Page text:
Lifestyle / Alcohol

Most Popular Spirit 2015: Cider?

A fresh spirits’ industry report notes that cider, premium tequila and American whiskey enjoyed a spike in popularity in 2015.

Aug 24, 2016 | By Staff Writer

Cider has been on a five-year popularity upswing and is one of the biggest growth stories of 2015. A fresh spirits’ industry report notes that cider, premium tequila and American whiskey enjoyed a spike in popularity in 2015.

The analysts who put together the IWSR Global Trends Report 2016 paint a picture of what the world drank in 2015 – and what it didn’t.

According to the report, while sales of Scotch whisky were flat last year, consumption of US whiskey increased by five percent, or an additional two million, nine-liter cases. There is no news here on Japanese whiskies but we suspect the supply issues plaguing both Japan and Scotland are crimping demand.

One of the biggest driving forces behind increased demand for whiskey is the rise of premium and super-premium whiskeys and demand in North America, which accounts for 70 percent of the market. Honestly, it is about time American whiskey came into its own again instead of settling for being a house-pour favorite. In total, 39.5 million cases were consumed last year.

By contrast, sales of Scotch whisky remained flat at 86.9 million nine-liter cases.

Consumers also seem to have been smitten by cider last year, as it recorded one of the largest increases of any category in 2015. Overall, consumption rose three percent, continuing on a five-year trend. The biggest cider consumers were in Africa and North America.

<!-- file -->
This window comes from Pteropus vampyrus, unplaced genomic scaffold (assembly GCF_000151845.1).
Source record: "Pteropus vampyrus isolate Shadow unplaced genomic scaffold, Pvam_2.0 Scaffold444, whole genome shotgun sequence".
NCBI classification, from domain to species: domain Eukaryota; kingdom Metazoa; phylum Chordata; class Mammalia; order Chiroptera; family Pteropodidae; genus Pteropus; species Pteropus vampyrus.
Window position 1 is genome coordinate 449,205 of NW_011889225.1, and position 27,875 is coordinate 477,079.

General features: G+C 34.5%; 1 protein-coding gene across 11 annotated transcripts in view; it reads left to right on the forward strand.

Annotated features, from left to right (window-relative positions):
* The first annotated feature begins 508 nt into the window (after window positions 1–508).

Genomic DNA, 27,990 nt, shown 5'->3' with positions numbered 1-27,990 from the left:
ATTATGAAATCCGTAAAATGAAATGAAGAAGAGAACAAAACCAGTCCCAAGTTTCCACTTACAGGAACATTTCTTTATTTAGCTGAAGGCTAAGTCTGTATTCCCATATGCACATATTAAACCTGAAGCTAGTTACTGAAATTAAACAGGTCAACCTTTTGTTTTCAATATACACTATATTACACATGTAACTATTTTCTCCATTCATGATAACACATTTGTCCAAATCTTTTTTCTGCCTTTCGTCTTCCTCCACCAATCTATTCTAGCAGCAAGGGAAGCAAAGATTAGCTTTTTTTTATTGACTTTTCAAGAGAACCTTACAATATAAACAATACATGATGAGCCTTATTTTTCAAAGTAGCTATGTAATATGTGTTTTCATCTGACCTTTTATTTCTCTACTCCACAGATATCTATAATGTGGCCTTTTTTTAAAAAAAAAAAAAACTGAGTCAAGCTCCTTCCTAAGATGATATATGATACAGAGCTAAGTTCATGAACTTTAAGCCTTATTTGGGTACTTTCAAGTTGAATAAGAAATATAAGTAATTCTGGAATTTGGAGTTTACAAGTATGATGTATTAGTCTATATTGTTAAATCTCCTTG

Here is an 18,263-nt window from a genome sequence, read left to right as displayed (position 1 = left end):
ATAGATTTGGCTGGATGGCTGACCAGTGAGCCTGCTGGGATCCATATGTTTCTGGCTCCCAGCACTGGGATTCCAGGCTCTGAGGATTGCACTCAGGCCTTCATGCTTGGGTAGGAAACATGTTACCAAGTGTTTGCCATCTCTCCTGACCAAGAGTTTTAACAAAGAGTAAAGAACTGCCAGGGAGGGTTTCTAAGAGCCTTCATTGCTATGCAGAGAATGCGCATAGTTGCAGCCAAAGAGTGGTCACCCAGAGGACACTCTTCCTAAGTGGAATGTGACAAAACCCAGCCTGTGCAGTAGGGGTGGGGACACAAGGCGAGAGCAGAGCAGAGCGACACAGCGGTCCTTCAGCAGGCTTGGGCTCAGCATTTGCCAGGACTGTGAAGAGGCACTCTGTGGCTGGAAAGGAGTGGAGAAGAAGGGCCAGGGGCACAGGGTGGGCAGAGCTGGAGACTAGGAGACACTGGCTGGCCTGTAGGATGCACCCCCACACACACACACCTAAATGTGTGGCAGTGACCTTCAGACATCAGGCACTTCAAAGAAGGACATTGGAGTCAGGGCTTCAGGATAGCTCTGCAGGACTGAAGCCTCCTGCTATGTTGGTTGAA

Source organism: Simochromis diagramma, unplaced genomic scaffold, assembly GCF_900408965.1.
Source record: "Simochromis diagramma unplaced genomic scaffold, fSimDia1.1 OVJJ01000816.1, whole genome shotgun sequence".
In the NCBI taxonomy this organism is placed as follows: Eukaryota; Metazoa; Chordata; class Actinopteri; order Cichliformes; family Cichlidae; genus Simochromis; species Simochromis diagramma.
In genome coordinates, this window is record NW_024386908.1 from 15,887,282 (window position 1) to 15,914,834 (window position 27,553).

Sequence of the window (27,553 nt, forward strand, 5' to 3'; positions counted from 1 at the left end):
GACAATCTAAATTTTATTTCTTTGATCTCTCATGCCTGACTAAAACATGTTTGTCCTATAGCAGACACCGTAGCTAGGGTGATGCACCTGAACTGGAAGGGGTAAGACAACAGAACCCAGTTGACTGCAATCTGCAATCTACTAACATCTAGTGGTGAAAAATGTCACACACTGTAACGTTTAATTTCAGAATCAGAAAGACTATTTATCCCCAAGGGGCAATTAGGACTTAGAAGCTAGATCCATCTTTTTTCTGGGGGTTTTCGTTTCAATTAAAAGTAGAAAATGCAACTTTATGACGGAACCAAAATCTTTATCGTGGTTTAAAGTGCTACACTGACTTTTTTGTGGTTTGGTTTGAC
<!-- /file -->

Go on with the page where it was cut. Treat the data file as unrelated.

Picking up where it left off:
Over the last few years, the popularity of craft beers has carried over to cider, with breweries making small batches and using local varieties of apples to create a distinctly local product.

Europe cuts down on wine

Tequila continued to be popular in 2015, with consumption growing four percent, or an additional 1.2 million nine-liter cases.

Driving the growth was super-premium tequila, with consumption highest in North America and Latin America, together accounting for 90 percent of overall consumption.

Meanwhile, consumption of still wine dipped last year, to total a loss equivalent to 7.5 million cases.

According to the report, it seems that consumers in key European market are drinking less wine, while consumption is rising the most in North America and posting modest growth in Asia and Africa.

The report also identifies light and floral varietals and spritzers as wine trends that emerged last year.

Meanwhile, 2015 was a lackluster year for vodka, rum, cognac, brandy, flavored spirits and beer, which all posted a dip in global consumption.

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